Supreme Court to take up MNA Ali Wazir’s appeal on Monday

Published November 27, 2021
MNA Ali Wazir was arrested on the charges of making insulting and incendiary speeches against the state institutions at a PTM protest rally in Karachi on Dec 6, 2020. — Photo courtesy Ali Wazir Twitter/File
MNA Ali Wazir was arrested on the charges of making insulting and incendiary speeches against the state institutions at a PTM protest rally in Karachi on Dec 6, 2020. — Photo courtesy Ali Wazir Twitter/File

ISLAMABAD: The Supreme Court will take up an appeal of Pashtun Tahaffuz Movement (PTM) leader MNA Ali Wazir on Monday against the Sindh High Court’s (SHC) judgement earlier this year that dismissed his bail application.

The plea will be taken up by a three-judge Supreme Court bench comprising Justice Umar Ata Bandial, Justice Sajjad Ali Shah and Justice Syed Mansoor Ali Shah.

On Friday, a different bench head­­ed by Justice Sardar Tariq Masood took up the petition moved by Advo­cate Salahuddin Khan Gandapur on behalf of Mr Wazir but the bench ordered fixing the case for Monday after accepting the adjournment request by the prosecutor general of Sindh.

Police arrested Mr Wazir on Dec 16, 2020 in Peshawar at a request of the Sindh police, and flew him to Karachi.

Mr Wazir was arrested on the charges of making insulting and incendiary speeches against the state institutions at a PTM protest rally in Karachi on Dec 6, 2020. An FIR was lodged against him the following day in the Sohrab Goth police station.

The interned PTM lawmaker, through his counsel, approached the SHC for bail after an anti-terrorism court (ATC) in Karachi had dismissed a similar application in February this year.

The appeal has pleaded before the apex court to set aside the high court order since it is not sustainable under the law and facts. It has also stated that Mr Wazir is innocent and did not commit the offence under which he was arrested.

Moreover, the SHC and the ATC had failed to appreciate that witnesses named in the FIR challan were not independent witnesses but police personnel, the petition argued.

The petition regretted that no independent witness was cited against the appellant from the area where the public meeting was held. Therefore, a National Assembly member — who was himself struggling for the supremacy of parliament and the rule of law, the Constitution and for the democratic and human rights of the citizens — had been implicated in a false case.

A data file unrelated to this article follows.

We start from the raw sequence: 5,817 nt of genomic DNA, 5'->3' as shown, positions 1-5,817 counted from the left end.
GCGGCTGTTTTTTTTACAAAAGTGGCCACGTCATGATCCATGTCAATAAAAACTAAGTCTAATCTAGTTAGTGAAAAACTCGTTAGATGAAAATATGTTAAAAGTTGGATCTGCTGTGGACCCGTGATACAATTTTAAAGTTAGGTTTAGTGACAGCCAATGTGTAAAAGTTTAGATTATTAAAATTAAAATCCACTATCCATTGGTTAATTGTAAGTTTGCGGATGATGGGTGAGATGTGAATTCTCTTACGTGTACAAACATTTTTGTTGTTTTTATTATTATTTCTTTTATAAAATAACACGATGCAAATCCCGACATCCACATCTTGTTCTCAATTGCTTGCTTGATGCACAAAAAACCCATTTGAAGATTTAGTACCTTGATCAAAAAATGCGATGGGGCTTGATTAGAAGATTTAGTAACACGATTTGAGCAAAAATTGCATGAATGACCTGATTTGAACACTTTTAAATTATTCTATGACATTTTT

The appellant had no criminal history or any other pending cases against him, the petition stated and questioned any independent evidence, direct or indirect, to connect Mr Wazir with offences like criminal conspiracy, waging war against the state, assaulting the president and governor, promoting enmity between different groups, disobeying law and order, and circulating rumours to cause mutiny.

The appeal argued that Mr Wazir was arrested and implicated in the case due to political rivalry with the ruling party.

The appeal also questioned whether the appellant was arrested and the FIR was lodged against him after seeking approval from the National Assembly Speaker Asad Qaiser.

The SHC, according to the appeal, had failed to appreciate that the appellant was entitled to bail since no independent witness was ever produced against him during the trial.

In its June 1 order, the SHC noted: “Upon a tentative assessment of the transcript of the speech which is on record, we have observed that uncouth, vulgar, obscene and uncivilized language has been used by the applicant against institutions of the state apart from language and words that may have the potential of creating disharmony and inciting provincial differences.”

The SHC also observed that it was incumbent upon all persons and institutions of the country to ensure the stability and security of Pakistan and not to incite feelings that had the potential to lead to the contrary.

The bench further noted that a healthy and constructive criticism against any person or institution, expressed in a civilised manner, should be permissible, but a distinction must be drawn between criticism and spewing venom through uncouth language, which could not be permitted on the basis of the freedom of expression when it may lead to destabilisation of the country.

Published in Dawn, November 27th, 2021

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